Mike Davis on the California recall

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The California recall circus has taken up endless print space, but you need a Mike Davis to put it in context. Author of classic works on Los Angeles (City of Quartz) and on California dreamin’ (Ecology of Fear), Davis suggests what’s actually at stake in his riotous state. His most recent books include Dead Cities: And Other Tales and Late Victorian Holocausts: El Nino Famines and the Making of the Third World. Tom

Cry California
By Mike Davis

Every candidate in California’s dark recall-election comedy should be obliged to answer the question: “Whither Duroville?”

“Duroville” is the California visitors never see and that pundits ignore when they debate the future of the world’s sixth largest economy. Officially this ramshackle desert community of 4000 people in the Coachella Valley doesn’t even exist. It is a shantytown — reminiscent of the Okie camps in The Grapes of Wrath — erected by otherwise homeless farmworkers on land owned by Harvey Duro, a member of the Cahuilla Indian nation.

The Coachella Valley is the prototype of a future — Beverly Hills meets Tijuana — that California conservatives seem to dream of creating everywhere. The western side of the Valley, from Palm Springs to La Quinta, is an air-conditioned paradise of gated communities built around artificial lakes and eighteen-hole golf courses. The typical resident is a 65-year-old retired white male in a golf cart. He is a zealous voter who disapproves of taxes, affirmative action, and social services for the immigrants who wait on him.

The east side of the Valley, from Indio to Mecca, is where the resort maids, busboys, pool cleaners, and farmworkers live. There is an artificial mountain built out of 500,000 tons of sludge (solid sewage) trucked in from Los Angeles, but nary a blade of grass. In Duroville the largest body of water is the sewage lagoon and the local playground is a dioxin-contaminated landfill. The typical resident is 18 years-old, speaks Spanish or Mixtec, and works all day in the blast-furnace desert heat. She/he, most likely, is not yet a citizen and therefore ineligible to vote.

Squalor, exploitation and disenfranchisement are not just anomalies of California’s agricultural valleys and “factories in the field.” There are urban Durovilles as well, like the sprawling tenement district just a few blocks west of downtown Los Angeles. On the gilded coast north of San Diego, an estimated 10,000 immigrant day-laborers and service-workers sleep rough in the wild canyons behind $800,000 tract homes. Throughout the state, hundreds of thousands of immigrant workers live in illegal garage conversions, derelict trailers, even chicken coops.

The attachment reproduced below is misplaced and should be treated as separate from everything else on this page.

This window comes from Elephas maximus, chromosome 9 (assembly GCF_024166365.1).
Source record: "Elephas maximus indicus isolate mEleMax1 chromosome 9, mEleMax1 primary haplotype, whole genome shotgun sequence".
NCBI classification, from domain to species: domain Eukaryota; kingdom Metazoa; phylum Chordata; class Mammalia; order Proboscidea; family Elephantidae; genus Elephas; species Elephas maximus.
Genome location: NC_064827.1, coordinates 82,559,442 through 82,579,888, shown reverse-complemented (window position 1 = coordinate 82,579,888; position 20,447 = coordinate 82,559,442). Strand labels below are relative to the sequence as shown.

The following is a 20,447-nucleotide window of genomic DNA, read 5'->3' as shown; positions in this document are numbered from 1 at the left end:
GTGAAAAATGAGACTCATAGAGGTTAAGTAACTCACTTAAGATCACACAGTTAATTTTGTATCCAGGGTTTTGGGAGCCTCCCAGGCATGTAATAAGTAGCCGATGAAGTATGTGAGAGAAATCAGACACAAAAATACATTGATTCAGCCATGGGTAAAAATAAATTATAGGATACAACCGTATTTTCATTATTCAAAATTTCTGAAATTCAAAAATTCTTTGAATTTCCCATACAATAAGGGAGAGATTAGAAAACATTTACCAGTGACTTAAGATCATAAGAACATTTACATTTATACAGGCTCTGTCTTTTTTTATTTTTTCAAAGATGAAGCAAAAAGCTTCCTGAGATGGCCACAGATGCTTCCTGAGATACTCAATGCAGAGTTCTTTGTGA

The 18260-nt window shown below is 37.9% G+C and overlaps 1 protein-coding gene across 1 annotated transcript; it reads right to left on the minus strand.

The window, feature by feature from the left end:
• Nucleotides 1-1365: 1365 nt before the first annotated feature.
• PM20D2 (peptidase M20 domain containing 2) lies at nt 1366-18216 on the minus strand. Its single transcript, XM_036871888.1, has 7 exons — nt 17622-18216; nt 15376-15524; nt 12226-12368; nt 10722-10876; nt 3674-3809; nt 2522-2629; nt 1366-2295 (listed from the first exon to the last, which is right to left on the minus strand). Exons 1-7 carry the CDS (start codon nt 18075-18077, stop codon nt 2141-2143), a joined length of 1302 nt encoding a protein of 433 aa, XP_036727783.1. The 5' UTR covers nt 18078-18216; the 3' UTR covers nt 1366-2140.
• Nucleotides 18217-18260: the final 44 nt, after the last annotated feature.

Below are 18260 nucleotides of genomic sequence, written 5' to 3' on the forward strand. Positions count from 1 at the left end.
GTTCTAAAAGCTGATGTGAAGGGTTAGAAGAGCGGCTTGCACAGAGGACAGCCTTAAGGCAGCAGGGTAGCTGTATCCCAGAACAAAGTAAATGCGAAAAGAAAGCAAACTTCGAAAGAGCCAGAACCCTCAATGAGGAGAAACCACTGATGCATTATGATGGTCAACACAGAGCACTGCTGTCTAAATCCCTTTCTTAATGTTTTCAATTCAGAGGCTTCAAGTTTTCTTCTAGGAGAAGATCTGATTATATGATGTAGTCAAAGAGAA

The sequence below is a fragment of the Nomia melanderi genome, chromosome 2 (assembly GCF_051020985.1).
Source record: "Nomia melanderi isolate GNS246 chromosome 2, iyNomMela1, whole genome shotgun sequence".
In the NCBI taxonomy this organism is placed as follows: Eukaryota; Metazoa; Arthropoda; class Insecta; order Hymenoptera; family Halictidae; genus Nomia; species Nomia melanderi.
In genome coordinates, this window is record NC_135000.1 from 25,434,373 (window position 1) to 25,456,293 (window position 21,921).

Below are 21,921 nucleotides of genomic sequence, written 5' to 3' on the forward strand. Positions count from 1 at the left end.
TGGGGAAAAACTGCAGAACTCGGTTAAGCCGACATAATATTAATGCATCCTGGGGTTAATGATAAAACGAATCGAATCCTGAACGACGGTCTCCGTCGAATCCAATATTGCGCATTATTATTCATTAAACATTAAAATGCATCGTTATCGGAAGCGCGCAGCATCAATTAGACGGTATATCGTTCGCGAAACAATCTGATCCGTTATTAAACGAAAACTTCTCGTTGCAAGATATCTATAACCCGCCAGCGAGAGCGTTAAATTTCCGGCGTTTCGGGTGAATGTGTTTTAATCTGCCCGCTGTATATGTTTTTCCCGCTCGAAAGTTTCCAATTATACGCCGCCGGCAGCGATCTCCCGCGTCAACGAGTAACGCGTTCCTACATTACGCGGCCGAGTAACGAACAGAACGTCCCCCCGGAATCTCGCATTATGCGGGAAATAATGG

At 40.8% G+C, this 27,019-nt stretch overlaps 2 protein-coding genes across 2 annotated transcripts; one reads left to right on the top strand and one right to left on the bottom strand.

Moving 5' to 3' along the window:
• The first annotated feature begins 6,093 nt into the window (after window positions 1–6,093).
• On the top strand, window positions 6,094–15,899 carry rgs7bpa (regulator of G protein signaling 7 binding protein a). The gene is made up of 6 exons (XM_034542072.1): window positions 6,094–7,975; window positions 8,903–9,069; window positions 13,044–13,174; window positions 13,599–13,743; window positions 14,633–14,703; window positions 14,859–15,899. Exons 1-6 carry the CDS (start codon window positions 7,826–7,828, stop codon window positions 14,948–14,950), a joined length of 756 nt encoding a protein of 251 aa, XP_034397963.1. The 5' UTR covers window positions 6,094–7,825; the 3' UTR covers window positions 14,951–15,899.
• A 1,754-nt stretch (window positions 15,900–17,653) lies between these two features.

Economic inequality has soared in the last generation, particularly in the southern half of the state. In the Los Angeles area, for example, the top 20% of the workforce earns twenty-five times more on average than the bottom 20%. Similarly, a third of Los Angeles residents lack medical insurance and must depend on a handful of overcrowded county hospitals whose doctors have recently given chilling testimony about the rising number of needless deaths from shortages of staff and beds.

This Third World California, which Duroville poignantly symbolizes, is no accidental creation. The famous tax revolt of the 1970s was racial politics coded as fiscal populism. As the Latino population soared, white voters — egged on by rightwing demagogues — withdrew support from the public sector. California became a bad school state in lockstep with becoming a low wage state. Overcrowded classrooms and dangerous playgrounds are part of a vicious circle with sweatshop jobs and slum housing.

The California labor movement, reinvigorated by a new generation of organizing, has fought to halt creeping “Mississippization” with living wage ordinances, increased school spending, and the closure of tax breaks for the rich. There have been some victories (mainly in funding education), but progressive politics fights uphill against two huge structural obstacles.

The first is the legacy of Proposition 13 itself which requires supermajorities to raise most taxes. The second, and more daunting, is the glacial pace of the enfranchisement of new immigrants. Although Anglos are now a minority of the population, they still constitute 70% of the electorate. Even in 2040, according to the projections of the Public Policy Institute of California, whites (only 35% of the population) will still cast 53% of the votes. If current trends continue, this geriatric white minority will also consume a majority of entitlements and tax resources.

The conservative worldview, of course, inverts these realities. Led by former governor Pete Wilson, Republicans argue that the state has become a dumping ground for shiftless and uncultured beggars from the South. Mexico, as depicted in a notorious Wilson campaign ad (“They’re coming!”), is invading Anglo California and imposing huge tax, crime and pollution burdens upon its honest burghers. The true wretched of the earth are long-suffering, overtaxed white guys in their golf carts.